What's in a name? On the Internet, everything
Industry group tries to recast domain name system, but how can it manage such a task? Will 7 new domain names stick amid the controversy?
Tokyo (02/05/97) -- Aiming to set up a more useful naming convention, and likely to draw fire for doing so, a coalition of Internet insiders announced a plan to revamp the Internet's Domain Name System (DNS).
The plan, which goes into motion immediately, is the latest maneuver in a yearlong battle among groups trying to push their views as to how Internet domain names -- identifiers such as mcdonalds.com or red-cross.org -- are assigned.
Under the plan announced by the International Ad Hoc Committee (IAHC), the Internet would see seven new, generic top-level domain names, which would be distributed by up to 28 domain name registrars around the world.
Backers say the new scheme is intended to address what some see as core problems with the current DNS, including its U.S.-centric administrative structure and its lack of a system for arbitrating trademark disputes over domain names.
Currently the top-level domains fall into several classes, including national (such as .jp for Japan), international (such as .com, .org, .net, and .int) and U.S.-specific (such as .mil, .gov, and .edu). Attached to them are second-level domains such as mcdonalds, ibm, or afab.
The new domain names are as follows:
The IAHC feels it has the stature to make the new domains stick. It draws its 11 members from high-profile international organizations, including the Internet Society, the Internet Assigned Numbers Authority (IANA), the Internet Architecture Board, the Federal Networking Council, the International Telecommunication Union (ITU), the International Trademark Association, and the World Intellectual Property Organization (WIPO).
The committee, set up late last year by the Internet Society, draws two of its members from IANA, which is one of the key overseers of the current DNS. Promoters argue that committee members span the key international organizations that oversee, in the world outside the Internet, issues that parallel that of domain names.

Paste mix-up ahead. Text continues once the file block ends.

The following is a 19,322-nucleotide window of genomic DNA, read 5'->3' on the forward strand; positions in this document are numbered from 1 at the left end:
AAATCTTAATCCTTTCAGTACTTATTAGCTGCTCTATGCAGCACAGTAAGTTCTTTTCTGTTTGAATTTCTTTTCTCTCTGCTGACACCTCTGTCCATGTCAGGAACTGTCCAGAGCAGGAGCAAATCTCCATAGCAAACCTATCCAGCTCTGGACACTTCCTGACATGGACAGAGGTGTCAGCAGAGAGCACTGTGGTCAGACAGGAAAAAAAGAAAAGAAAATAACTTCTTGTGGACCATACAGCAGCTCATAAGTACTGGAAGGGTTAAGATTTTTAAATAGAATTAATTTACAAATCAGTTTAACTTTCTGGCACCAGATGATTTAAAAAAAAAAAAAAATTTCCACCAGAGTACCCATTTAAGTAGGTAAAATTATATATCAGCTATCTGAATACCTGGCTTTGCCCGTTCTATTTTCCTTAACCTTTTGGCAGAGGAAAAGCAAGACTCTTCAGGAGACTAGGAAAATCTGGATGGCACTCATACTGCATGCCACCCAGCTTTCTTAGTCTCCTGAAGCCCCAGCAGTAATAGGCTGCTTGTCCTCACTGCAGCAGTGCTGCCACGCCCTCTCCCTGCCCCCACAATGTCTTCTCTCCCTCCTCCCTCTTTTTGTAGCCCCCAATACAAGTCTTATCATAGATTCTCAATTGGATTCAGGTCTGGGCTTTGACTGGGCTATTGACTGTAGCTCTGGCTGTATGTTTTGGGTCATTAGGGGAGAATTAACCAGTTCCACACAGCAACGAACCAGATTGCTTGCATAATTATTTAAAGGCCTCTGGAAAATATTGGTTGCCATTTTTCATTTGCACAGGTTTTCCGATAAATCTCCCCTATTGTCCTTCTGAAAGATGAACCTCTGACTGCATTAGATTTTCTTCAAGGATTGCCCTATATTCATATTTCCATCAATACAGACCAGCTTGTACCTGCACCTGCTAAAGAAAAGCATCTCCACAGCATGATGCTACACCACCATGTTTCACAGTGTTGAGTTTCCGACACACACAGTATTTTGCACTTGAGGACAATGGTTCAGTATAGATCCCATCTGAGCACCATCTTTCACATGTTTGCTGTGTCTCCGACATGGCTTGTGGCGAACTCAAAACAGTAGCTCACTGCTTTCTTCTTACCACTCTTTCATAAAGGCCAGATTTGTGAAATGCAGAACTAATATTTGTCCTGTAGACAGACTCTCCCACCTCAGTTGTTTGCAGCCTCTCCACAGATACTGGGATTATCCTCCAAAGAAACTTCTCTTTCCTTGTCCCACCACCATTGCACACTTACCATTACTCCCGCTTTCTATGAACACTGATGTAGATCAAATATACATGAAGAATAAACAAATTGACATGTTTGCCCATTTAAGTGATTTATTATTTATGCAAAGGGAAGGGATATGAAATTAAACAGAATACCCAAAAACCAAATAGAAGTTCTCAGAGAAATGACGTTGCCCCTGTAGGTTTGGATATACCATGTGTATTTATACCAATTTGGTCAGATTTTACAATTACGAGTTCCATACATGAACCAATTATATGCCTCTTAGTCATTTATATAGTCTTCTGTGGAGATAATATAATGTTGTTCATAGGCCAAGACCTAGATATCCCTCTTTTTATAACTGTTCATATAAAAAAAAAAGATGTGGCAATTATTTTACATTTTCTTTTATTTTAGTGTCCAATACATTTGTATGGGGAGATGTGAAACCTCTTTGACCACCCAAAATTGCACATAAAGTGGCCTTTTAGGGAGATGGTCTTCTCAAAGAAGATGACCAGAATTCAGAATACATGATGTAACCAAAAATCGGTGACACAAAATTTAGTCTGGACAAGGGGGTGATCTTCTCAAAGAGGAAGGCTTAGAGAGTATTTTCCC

In addition, the IAHC expects to win over the company that currently has a near monopoly on domain names, Network Solutions Inc.
"[NSI] is interested in cooperating with the proposal," said David Maher, an attorney with Sonnenschein, Nath & Rosenthal in Chicago and a member of the IAHC. "They accept the concept that their effective monopoly is coming to an end."
Since its inception, the IAHC has been surrounded by debate. Critics argue that it does not represent all of the "interested parties" affected by changes to the DNS.
At issue for many objectors is the nature by which the IAHC devised its plan. Detractors say that the committee did not hold a review period for the plan in which noncommittee members could submit comments that would then be included in a final consensus.
"The committee should have come up with a procedure by which domains could be nominated," said one observer who asked not to be named. "This proposal is just going to generate years of interminable arguments that no one can solve."
Underlying the debate is the possibility that whoever controls the DNS could make huge amounts of money and wield tremendous influence over the Internet as a medium for commerce.
Since many businesses draw much of their strength from a company name, product names, and other trademarks, the organization that manages those names on the Internet could have significant influence over commerce on the Internet. The NSI has already been hit by a number of lawsuits over trademark disputes involving the current system.
To allow for possible trademark disputes over new domain names, the IAHC proposal allows an optional 60-day waiting period for registrants. If a trademark dispute arises, a "panel of international experts" operating under the aegis of the WIPO Arbitration and Mediation Center in Geneva would arbitrate.
Organizations competing for a say in the revamped DNS structure also point to the potential revenues, perhaps tens of millions of dollars, that NSI gains from charging US$50 for each name.
A free-market aspect is key to the IAHC proposal, under which the registrars overseeing the domain names would compete with one another on price and other matters. The registrars will be chosen by lottery after meeting certain specifications considered necessary for allocating domain names, IAHC members said.
Registrar applications will be accepted through the end of this month, and the committee tentatively plans to grant authority to the first registrars by March 15.
Each registrar will have membership in a Switzerland-based association to be called the Council of Registrars, which will create and enforce the registration process, according to the committee members.
In addition, the ITU has agreed in principle to act as the depository for a memorandum of understanding open to private and public entities by which those entities will be able to have a say on the DNS in the future, according to Don Heath, president of the Internet Society (ISOC) and chairman of IAHC.
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